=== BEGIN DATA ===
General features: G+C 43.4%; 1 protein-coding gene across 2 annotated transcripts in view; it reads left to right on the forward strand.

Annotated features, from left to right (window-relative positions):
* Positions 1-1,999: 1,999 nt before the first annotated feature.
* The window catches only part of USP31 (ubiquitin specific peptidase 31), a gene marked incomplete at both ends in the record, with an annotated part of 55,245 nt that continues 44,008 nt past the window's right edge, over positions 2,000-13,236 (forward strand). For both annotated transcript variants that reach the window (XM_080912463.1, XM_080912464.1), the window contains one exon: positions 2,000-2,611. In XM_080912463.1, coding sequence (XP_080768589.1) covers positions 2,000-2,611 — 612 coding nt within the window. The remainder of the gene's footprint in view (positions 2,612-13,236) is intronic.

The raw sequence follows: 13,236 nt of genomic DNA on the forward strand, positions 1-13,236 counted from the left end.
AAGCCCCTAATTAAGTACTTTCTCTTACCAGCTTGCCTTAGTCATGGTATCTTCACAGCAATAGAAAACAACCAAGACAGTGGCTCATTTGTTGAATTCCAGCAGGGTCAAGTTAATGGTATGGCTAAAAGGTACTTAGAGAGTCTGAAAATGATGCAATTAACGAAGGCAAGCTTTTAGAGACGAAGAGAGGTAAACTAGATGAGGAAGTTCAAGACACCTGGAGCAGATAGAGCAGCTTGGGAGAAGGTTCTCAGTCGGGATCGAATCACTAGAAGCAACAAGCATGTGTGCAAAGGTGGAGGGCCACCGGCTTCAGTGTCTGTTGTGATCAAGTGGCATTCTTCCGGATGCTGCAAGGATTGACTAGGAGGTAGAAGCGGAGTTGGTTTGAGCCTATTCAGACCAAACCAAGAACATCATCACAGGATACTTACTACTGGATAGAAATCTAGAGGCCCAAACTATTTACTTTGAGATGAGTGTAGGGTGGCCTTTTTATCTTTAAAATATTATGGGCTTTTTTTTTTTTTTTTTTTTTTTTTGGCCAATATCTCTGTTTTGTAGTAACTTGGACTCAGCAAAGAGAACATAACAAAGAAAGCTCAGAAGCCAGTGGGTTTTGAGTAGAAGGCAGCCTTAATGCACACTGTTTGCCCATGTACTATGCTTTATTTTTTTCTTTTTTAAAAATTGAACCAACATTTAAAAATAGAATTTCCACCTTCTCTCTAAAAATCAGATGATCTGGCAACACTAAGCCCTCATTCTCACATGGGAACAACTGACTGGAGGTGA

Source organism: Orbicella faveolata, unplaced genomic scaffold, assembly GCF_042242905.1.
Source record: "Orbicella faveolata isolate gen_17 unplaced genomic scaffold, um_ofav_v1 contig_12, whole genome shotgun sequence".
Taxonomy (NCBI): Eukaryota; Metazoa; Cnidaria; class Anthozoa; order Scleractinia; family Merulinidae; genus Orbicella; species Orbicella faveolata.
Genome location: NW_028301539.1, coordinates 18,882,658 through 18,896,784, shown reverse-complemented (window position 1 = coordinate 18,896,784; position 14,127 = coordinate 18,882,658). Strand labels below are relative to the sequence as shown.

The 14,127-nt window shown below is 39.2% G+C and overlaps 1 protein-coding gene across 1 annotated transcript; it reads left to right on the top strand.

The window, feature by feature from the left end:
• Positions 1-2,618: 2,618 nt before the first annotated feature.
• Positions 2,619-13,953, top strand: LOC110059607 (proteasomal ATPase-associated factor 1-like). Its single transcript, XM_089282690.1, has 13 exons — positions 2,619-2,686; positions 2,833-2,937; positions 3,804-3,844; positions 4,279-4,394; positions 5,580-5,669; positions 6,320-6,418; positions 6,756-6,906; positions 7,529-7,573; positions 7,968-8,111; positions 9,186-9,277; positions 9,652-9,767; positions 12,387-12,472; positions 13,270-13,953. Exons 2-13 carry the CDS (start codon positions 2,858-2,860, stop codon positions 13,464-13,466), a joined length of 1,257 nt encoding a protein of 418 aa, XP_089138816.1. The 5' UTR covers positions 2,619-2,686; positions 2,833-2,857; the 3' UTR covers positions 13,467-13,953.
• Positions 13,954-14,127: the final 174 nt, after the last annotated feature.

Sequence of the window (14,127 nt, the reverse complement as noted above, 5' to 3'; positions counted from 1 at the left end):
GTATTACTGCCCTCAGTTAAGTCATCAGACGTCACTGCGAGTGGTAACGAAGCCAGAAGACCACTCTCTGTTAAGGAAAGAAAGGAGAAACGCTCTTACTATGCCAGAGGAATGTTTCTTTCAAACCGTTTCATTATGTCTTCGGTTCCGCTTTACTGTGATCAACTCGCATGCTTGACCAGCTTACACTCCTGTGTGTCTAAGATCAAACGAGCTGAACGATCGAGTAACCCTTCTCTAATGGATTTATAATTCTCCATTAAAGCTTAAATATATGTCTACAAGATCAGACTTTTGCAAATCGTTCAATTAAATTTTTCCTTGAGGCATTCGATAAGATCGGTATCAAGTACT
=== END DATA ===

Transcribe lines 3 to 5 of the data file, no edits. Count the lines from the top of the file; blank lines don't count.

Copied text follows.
* Positions 1-1,999: 1,999 nt before the first annotated feature.
* The window catches only part of USP31 (ubiquitin specific peptidase 31), a gene marked incomplete at both ends in the record, with an annotated part of 55,245 nt that continues 44,008 nt past the window's right edge, over positions 2,000-13,236 (forward strand). For both annotated transcript variants that reach the window (XM_080912463.1, XM_080912464.1), the window contains one exon: positions 2,000-2,611. In XM_080912463.1, coding sequence (XP_080768589.1) covers positions 2,000-2,611 — 612 coding nt within the window. The remainder of the gene's footprint in view (positions 2,612-13,236) is intronic.

The raw sequence follows: 13,236 nt of genomic DNA on the forward strand, positions 1-13,236 counted from the left end.